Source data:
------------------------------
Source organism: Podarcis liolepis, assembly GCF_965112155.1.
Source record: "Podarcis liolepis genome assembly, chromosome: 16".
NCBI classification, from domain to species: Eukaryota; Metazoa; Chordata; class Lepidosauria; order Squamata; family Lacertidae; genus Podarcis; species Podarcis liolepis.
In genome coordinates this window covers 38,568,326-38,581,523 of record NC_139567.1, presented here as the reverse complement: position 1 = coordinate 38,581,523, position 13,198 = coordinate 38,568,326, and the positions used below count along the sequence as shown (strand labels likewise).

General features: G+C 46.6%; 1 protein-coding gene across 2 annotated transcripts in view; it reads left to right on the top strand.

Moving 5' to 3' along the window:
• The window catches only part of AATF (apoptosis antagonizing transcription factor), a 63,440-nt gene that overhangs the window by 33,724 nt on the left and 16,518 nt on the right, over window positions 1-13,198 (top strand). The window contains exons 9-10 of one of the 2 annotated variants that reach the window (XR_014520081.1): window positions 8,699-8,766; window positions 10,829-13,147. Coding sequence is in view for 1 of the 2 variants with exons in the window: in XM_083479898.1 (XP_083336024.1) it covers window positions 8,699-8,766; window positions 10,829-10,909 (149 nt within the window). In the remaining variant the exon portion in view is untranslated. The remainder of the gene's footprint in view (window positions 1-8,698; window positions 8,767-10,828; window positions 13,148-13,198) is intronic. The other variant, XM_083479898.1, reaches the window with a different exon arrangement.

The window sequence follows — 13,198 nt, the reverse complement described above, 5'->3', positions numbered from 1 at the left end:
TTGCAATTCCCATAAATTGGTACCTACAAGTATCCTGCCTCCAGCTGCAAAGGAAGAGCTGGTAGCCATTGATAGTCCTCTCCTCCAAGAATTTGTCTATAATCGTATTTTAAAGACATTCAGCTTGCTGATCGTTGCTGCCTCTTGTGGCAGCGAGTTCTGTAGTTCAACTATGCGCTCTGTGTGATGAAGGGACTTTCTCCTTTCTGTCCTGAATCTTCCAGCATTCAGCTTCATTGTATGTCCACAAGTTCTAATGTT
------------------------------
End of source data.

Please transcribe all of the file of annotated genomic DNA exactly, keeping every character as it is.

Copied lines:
Source organism: Podarcis liolepis, assembly GCF_965112155.1.
Source record: "Podarcis liolepis genome assembly, chromosome: 16".
NCBI classification, from domain to species: Eukaryota; Metazoa; Chordata; class Lepidosauria; order Squamata; family Lacertidae; genus Podarcis; species Podarcis liolepis.
In genome coordinates this window covers 38,568,326-38,581,523 of record NC_139567.1, presented here as the reverse complement: position 1 = coordinate 38,581,523, position 13,198 = coordinate 38,568,326, and the positions used below count along the sequence as shown (strand labels likewise).

General features: G+C 46.6%; 1 protein-coding gene across 2 annotated transcripts in view; it reads left to right on the top strand.

Moving 5' to 3' along the window:
• The window catches only part of AATF (apoptosis antagonizing transcription factor), a 63,440-nt gene that overhangs the window by 33,724 nt on the left and 16,518 nt on the right, over window positions 1-13,198 (top strand). The window contains exons 9-10 of one of the 2 annotated variants that reach the window (XR_014520081.1): window positions 8,699-8,766; window positions 10,829-13,147. Coding sequence is in view for 1 of the 2 variants with exons in the window: in XM_083479898.1 (XP_083336024.1) it covers window positions 8,699-8,766; window positions 10,829-10,909 (149 nt within the window). In the remaining variant the exon portion in view is untranslated. The remainder of the gene's footprint in view (window positions 1-8,698; window positions 8,767-10,828; window positions 13,148-13,198) is intronic. The other variant, XM_083479898.1, reaches the window with a different exon arrangement.

The window sequence follows — 13,198 nt, the reverse complement described above, 5'->3', positions numbered from 1 at the left end:
TTGCAATTCCCATAAATTGGTACCTACAAGTATCCTGCCTCCAGCTGCAAAGGAAGAGCTGGTAGCCATTGATAGTCCTCTCCTCCAAGAATTTGTCTATAATCGTATTTTAAAGACATTCAGCTTGCTGATCGTTGCTGCCTCTTGTGGCAGCGAGTTCTGTAGTTCAACTATGCGCTCTGTGTGATGAAGGGACTTTCTCCTTTCTGTCCTGAATCTTCCAGCATTCAGCTTCATTGTATGTCCACAAGTTCTAATGTT